Dr. Price is Assistant Professor of Christian Education and also teaches missions courses. Following service in Benin, West Africa, he briefly served with the International Board of Education before relocating to Mt. Vernon and taking up his current teaching duties in 2009.
Dr. Price reported that there are 125 students who major in the various programs offered through the School of Theology and Philosophy. Because there are many Nazarene churches in outlying areas, there are ample ministerial internship opportunities for students who mostly are studying for youth ministry, pastoral ministry, or cross-cultural service (intercultural studies). For those in the last category, specializations include Spanish, business and communications, all of which include a required semester abroad.
Teaching the next generation is demanding but filled with rewards. Dr. Price shared this story:
A couple of years ago I was teaching a general education course in the Bible with 45 students. One of the students was a senior baseball player and an atheist. We developed an ongoing conversation after classes and by email. Early in the next semester, he sent an email explaining how teammates stayed up late talking about God and the Bible. They committed to starting a small group Bible study. By the end of the year, the young man came to a steady faith in Christ in spite of the difficulties he has encountered.
Like in all our Nazarene Universities, one thing that sets faculty apart from larger, secular schools of higher education is the concern taken in students’ spiritual welfare. Dr. Price tells the story of “Sarah” (not her real name):
“Sarah” grew up in a home broken by divorce. Her parents stayed actively involved in her life, especially as she played sports. Soccer was her favorite activity. She played throughout middle school and high school. Coming to MVNU was simply based on an athletic scholarship. At the end of her freshman year, Sarah came into my office asking about the Youth Ministry major. She sensed a strong calling into ministry but had been resisting it. We talked and prayed. Classes have not been easy for her since they demanded a level of reading and writing not always present in other academic disciplines. In her ministry classes, she met another youth ministry major named Nicholas (not his real name), and are now considering marriage. Next year, Sarah has been elected one of the team captains. She, like many of our students, know that God has called them, but are not sure of the details about how this calling will be fulfilled—through a local church assignment, in a parachurch organization like Athletes in Action, or from a lay ministry involvement such as a coaching position. I’m sure Sarah and her classmates would be encouraged by your prayer for their lives and future ministries.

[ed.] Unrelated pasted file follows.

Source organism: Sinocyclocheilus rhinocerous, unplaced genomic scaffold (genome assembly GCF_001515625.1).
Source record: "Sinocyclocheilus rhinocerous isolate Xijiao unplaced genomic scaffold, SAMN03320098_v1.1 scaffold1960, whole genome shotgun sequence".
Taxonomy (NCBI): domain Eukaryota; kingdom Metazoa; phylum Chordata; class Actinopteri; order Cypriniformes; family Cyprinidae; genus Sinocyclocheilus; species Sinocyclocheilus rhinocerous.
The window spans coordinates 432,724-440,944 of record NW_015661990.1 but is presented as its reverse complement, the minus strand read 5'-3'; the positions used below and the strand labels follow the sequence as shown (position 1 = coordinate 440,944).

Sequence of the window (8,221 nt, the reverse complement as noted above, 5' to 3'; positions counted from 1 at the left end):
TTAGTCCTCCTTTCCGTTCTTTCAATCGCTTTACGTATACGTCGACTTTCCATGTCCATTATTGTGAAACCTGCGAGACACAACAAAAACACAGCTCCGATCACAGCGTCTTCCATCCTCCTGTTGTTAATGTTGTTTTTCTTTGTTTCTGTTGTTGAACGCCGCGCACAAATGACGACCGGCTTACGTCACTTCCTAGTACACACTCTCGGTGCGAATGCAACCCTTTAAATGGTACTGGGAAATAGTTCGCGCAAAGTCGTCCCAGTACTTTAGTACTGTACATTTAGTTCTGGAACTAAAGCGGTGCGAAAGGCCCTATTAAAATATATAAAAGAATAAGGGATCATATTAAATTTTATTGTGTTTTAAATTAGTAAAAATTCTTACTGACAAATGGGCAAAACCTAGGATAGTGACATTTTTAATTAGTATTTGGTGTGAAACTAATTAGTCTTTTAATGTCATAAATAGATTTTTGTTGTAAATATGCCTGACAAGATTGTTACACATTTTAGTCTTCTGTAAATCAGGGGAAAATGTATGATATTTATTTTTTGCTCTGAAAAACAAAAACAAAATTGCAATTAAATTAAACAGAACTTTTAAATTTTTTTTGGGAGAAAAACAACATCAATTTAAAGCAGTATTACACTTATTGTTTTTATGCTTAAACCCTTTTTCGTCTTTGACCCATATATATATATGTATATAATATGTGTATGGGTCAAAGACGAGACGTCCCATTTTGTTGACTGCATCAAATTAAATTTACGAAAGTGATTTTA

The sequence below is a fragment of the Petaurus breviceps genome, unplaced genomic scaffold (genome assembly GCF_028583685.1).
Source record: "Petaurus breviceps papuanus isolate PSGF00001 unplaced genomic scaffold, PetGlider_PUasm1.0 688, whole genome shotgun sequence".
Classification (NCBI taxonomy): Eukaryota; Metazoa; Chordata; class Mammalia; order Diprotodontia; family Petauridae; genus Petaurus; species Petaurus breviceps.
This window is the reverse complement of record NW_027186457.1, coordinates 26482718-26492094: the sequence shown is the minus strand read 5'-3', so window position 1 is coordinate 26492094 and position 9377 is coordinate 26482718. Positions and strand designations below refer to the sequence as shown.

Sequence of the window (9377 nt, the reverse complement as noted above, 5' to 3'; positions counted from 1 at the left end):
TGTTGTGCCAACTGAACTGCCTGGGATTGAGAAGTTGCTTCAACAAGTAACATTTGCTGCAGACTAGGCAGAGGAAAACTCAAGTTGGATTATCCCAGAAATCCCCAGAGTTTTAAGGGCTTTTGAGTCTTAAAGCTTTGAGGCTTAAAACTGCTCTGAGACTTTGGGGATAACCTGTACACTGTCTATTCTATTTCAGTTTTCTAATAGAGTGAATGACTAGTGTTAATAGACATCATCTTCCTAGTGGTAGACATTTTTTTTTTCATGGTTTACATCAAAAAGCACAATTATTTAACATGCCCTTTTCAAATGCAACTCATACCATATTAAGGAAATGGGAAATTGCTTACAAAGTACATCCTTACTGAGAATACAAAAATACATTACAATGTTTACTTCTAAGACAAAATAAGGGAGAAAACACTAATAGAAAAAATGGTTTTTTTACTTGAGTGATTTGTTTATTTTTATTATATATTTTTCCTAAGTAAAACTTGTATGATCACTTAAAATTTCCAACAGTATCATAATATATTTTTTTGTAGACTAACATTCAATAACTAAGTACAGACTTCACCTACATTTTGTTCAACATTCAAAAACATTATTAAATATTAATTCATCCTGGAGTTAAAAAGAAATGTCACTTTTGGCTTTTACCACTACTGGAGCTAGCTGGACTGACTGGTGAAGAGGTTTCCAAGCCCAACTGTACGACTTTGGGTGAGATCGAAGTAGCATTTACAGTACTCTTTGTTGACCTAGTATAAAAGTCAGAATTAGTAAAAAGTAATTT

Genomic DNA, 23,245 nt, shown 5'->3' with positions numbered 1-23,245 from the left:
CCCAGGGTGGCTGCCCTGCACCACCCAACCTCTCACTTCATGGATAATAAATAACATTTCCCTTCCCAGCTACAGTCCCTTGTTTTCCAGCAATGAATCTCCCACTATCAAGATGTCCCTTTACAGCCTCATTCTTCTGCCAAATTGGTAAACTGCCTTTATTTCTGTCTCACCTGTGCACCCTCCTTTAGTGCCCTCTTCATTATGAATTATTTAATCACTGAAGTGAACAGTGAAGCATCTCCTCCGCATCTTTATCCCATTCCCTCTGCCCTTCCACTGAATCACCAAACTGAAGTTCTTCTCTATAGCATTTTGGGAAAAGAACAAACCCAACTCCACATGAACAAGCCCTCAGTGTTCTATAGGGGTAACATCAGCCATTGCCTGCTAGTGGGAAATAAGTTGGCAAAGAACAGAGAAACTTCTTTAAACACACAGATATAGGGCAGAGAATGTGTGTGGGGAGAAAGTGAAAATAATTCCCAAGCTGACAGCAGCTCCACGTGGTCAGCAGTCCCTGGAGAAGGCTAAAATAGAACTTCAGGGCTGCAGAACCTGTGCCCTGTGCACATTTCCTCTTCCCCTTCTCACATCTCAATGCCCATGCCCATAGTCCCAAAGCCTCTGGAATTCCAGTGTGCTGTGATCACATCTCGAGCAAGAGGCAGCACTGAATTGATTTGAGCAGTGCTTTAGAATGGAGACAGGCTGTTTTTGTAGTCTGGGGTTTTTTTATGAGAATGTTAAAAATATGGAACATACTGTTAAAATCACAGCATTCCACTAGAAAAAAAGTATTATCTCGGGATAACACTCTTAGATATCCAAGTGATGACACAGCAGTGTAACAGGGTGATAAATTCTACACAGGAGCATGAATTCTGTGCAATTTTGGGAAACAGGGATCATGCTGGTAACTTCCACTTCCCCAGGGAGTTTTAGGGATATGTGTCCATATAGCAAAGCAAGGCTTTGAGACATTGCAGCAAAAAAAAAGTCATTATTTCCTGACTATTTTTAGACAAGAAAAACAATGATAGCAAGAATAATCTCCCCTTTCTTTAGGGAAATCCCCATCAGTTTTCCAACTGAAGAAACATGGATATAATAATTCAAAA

Sarah will join many others equipped by the School of Theology and Philosophy to minister in rapidly changing times. Let’s remember to lift them before the Lord as they follow the calling that God has placed upon their lives.
IV. Asia-Pacific Nazarene Theological Seminary – Manila, Philippines